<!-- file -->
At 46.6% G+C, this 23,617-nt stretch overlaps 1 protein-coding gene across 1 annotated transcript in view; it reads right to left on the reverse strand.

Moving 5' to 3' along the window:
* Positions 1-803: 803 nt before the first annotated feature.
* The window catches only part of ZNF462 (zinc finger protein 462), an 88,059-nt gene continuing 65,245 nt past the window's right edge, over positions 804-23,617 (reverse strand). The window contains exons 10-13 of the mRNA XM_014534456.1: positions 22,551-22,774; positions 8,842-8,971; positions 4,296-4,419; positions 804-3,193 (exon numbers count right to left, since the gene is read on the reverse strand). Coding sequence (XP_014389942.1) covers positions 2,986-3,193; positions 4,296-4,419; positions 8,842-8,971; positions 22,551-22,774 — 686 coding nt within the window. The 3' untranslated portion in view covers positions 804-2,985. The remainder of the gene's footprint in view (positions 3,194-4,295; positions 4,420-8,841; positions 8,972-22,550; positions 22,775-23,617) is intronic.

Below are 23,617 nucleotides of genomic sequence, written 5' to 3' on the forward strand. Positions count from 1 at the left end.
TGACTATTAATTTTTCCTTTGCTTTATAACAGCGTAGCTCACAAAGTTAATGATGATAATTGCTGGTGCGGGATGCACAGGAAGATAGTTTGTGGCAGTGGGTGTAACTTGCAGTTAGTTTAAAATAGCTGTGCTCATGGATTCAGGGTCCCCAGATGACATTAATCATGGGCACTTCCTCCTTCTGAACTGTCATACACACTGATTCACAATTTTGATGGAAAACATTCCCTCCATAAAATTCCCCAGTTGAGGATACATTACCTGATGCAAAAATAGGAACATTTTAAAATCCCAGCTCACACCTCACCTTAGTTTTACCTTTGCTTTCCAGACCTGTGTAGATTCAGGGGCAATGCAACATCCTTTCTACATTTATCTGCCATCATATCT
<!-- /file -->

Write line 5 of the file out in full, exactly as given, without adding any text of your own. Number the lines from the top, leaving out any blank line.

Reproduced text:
Below are 23,617 nucleotides of genomic sequence, written 5' to 3' on the forward strand. Positions count from 1 at the left end.